APF Canada analyzes Philippine Elections

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  • The Asia Pacific Foundation of Canada (APF Canada) is a not-for-profit organization focused on Canada’s relations with Asia. Their mission is to be Canada’s bridge for Asia, and they partner with the private and public sector.

    Jenny Sung, the Project Assitant for Skills and Competencies, put together a group an ‘election watch’ team comprising of nine students from the University of British Columbia and Simon Fraser University. Their members come from different backgrounds – Afiq Ismaizam is from Malaysia, Jae Kyung Lee from Korea, Justine Mallou,  Zachary Haw and Sharmaine Valentin are from the Philippines, Nicki Cheang is from Singapore, Sofiya Muzychko is from the Ukraine, Brandon Yen is from Canada and Soraya Parwani is from Afghanistan.

    Back in February, the foundation had Joseph Morong, Senior Reporter from the GMA Network in the Philippines present to a group of post secondary students in Vancouver about the May 9 election in the Philippines. After the presentation, the foundation brought the young people together to form an ‘election watch’ team to learn and inform others about the election.

    In an interview with Philippine Asian News Today, Sung, Ismaizam, Lee and Mallou shared their thoughts on the recent Philippine elections.

    PNT: What is your overall impression of the past election in the Philippines?

    We were very pleased with the high turnout from overseas voters and local voters. Reports show that of the 54.4 million registered voters, about 40 million actually exercised their right of suffrage, which amounts to an historical 82% in total voter turnout. This turnout percentage was 10% higher than the previous presidential election of 2010. We speculate that the high voter turnout was due to the charisma of the presidential candidates and greater appeal to the younger and overseas voters through the increase exposure on social media platforms such as Facebook and Twitter.

    PNT: What is your overall impression of the candidates and their platforms?

    Through our careful and analytical research, we have discovered that all of the presidential candidates had similar objectives such as alleviating poverty, combating corruption and improving education. Charisma had definitely set some candidates apart from other. The newly-elected President, Duterte, had an iron-fist approach to crime and corruption as opposed to other candidates that had a softer approach. There were several factors that were not directly related to a candidate’s platform but certainly affected their candidacy such as Grace Poe’s citizenship controversy and Miriam Defensor Santiago’s health condition.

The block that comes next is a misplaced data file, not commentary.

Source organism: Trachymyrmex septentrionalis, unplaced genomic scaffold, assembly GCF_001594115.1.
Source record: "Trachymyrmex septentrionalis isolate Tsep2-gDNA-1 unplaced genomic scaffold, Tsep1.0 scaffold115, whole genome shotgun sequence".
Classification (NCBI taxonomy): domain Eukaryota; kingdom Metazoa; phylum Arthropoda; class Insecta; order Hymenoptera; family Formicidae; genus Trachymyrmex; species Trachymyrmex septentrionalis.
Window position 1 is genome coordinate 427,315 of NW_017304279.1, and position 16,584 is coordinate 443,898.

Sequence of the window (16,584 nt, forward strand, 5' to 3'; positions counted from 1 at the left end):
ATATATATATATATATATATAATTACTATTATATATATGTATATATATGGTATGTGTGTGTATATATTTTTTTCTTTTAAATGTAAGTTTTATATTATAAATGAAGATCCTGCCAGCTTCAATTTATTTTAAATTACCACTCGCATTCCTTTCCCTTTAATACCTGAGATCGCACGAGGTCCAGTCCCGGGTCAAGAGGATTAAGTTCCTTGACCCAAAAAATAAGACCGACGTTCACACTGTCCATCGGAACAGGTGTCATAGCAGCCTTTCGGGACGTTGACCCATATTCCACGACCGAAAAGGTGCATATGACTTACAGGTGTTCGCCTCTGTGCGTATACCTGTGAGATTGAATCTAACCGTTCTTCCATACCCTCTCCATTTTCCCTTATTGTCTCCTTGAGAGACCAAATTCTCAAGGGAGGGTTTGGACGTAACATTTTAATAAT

PNT:  What is your impression of the winner of the elections? Was he the expected winner from your group’s perspective?

    We believe that Duterte’s win is an indication of what the Filipinos desire for the future of the Republic. They are hungry for change and Duterte’s reputation and previous success as Mayor of Davao seem to complement that need for change. Hence, we were not particularly surprised that Duterte came out as the top contender.

    PNT: How can the winner succeed in his campaign promises? As the president of the Philippines?

    It would be fundamental for Duterte to work with and influence Congress to ensure his platforms would follow through. His campaign promises such as the death penalty might face heavy resistance within Congress and the international community. As the President of the Philippines, Duterte would have to strengthen diplomatic ties with various international leaders given his controversial campaign promises.

    PNT: What political scenario is the Philippines facing in the next six years?

    He has a lot on his plate, especially the issue on the Spratley Islands with China. Alleviating poverty should be one of his priority. Being popular is one thing, but being able to execute the programs he set is another thing.

    PNT: Do you think he can fulfill his campaign promises in the six months he gave himself?

    The first six months are very critical. Solving the problems take time, and it will take more than six months. It deserves time for a new administration to settle in and for him to realize his objectives. Improvement comes with time.

    APF Canada hopes for Canadians to be more aware of Asia, and part of this is providing scholarships for those who wish to pursue work experience in Asia for post-secondary students. For them to choose Asia to get global exposure and international experience is important for APF Canada, as most students prefer UK, Australia and the Americas, with language being one of the factors in their choice, as well as the visa and financial factors.

    For more information on APF Canada’s programs, please contact info@asiapacific.ca or at telephone number 604-684-5986.

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